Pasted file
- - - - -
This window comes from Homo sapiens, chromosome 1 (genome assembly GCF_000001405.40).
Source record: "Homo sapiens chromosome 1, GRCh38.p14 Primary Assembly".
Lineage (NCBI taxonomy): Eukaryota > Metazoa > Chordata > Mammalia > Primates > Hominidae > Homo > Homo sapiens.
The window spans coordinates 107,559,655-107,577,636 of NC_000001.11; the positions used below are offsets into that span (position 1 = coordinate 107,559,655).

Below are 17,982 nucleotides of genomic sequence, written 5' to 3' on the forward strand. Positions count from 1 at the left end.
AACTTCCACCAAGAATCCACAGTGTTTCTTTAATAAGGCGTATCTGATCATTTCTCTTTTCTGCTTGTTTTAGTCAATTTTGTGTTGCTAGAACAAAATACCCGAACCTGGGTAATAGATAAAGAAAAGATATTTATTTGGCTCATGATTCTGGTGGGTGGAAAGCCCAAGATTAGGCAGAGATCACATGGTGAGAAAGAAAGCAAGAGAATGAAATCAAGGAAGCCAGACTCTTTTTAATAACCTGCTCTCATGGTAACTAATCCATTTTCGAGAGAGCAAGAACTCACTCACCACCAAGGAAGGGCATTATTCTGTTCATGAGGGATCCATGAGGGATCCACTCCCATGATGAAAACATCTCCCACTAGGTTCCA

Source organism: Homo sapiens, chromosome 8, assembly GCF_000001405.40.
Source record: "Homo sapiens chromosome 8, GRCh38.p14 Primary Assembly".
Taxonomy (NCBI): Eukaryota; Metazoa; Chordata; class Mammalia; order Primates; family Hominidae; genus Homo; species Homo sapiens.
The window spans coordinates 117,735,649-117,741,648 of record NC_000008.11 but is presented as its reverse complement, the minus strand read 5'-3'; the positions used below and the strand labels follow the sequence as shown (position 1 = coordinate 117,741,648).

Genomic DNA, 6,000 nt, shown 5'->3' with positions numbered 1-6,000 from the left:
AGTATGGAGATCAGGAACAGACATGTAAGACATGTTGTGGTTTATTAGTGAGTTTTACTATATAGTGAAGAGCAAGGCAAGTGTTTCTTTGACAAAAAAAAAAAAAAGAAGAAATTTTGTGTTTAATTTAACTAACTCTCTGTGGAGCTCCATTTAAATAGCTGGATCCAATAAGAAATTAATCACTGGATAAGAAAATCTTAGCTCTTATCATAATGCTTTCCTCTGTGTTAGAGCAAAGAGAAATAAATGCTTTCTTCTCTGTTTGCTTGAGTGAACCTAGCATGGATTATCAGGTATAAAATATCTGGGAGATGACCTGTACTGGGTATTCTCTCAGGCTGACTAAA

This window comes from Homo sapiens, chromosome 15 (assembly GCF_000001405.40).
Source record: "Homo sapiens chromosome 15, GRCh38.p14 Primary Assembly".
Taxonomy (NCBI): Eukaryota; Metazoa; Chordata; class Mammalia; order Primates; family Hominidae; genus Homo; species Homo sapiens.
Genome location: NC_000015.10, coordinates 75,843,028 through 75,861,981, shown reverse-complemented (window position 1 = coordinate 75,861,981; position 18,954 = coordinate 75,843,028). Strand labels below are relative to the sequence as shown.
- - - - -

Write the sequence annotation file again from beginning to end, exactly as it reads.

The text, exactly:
This window comes from Homo sapiens, chromosome 1 (genome assembly GCF_000001405.40).
Source record: "Homo sapiens chromosome 1, GRCh38.p14 Primary Assembly".
Lineage (NCBI taxonomy): Eukaryota > Metazoa > Chordata > Mammalia > Primates > Hominidae > Homo > Homo sapiens.
The window spans coordinates 107,559,655-107,577,636 of NC_000001.11; the positions used below are offsets into that span (position 1 = coordinate 107,559,655).

Below are 17,982 nucleotides of genomic sequence, written 5' to 3' on the forward strand. Positions count from 1 at the left end.
AACTTCCACCAAGAATCCACAGTGTTTCTTTAATAAGGCGTATCTGATCATTTCTCTTTTCTGCTTGTTTTAGTCAATTTTGTGTTGCTAGAACAAAATACCCGAACCTGGGTAATAGATAAAGAAAAGATATTTATTTGGCTCATGATTCTGGTGGGTGGAAAGCCCAAGATTAGGCAGAGATCACATGGTGAGAAAGAAAGCAAGAGAATGAAATCAAGGAAGCCAGACTCTTTTTAATAACCTGCTCTCATGGTAACTAATCCATTTTCGAGAGAGCAAGAACTCACTCACCACCAAGGAAGGGCATTATTCTGTTCATGAGGGATCCATGAGGGATCCACTCCCATGATGAAAACATCTCCCACTAGGTTCCA

Source organism: Homo sapiens, chromosome 8, assembly GCF_000001405.40.
Source record: "Homo sapiens chromosome 8, GRCh38.p14 Primary Assembly".
Taxonomy (NCBI): Eukaryota; Metazoa; Chordata; class Mammalia; order Primates; family Hominidae; genus Homo; species Homo sapiens.
The window spans coordinates 117,735,649-117,741,648 of record NC_000008.11 but is presented as its reverse complement, the minus strand read 5'-3'; the positions used below and the strand labels follow the sequence as shown (position 1 = coordinate 117,741,648).

Genomic DNA, 6,000 nt, shown 5'->3' with positions numbered 1-6,000 from the left:
AGTATGGAGATCAGGAACAGACATGTAAGACATGTTGTGGTTTATTAGTGAGTTTTACTATATAGTGAAGAGCAAGGCAAGTGTTTCTTTGACAAAAAAAAAAAAAAGAAGAAATTTTGTGTTTAATTTAACTAACTCTCTGTGGAGCTCCATTTAAATAGCTGGATCCAATAAGAAATTAATCACTGGATAAGAAAATCTTAGCTCTTATCATAATGCTTTCCTCTGTGTTAGAGCAAAGAGAAATAAATGCTTTCTTCTCTGTTTGCTTGAGTGAACCTAGCATGGATTATCAGGTATAAAATATCTGGGAGATGACCTGTACTGGGTATTCTCTCAGGCTGACTAAA

This window comes from Homo sapiens, chromosome 15 (assembly GCF_000001405.40).
Source record: "Homo sapiens chromosome 15, GRCh38.p14 Primary Assembly".
Taxonomy (NCBI): Eukaryota; Metazoa; Chordata; class Mammalia; order Primates; family Hominidae; genus Homo; species Homo sapiens.
Genome location: NC_000015.10, coordinates 75,843,028 through 75,861,981, shown reverse-complemented (window position 1 = coordinate 75,861,981; position 18,954 = coordinate 75,843,028). Strand labels below are relative to the sequence as shown.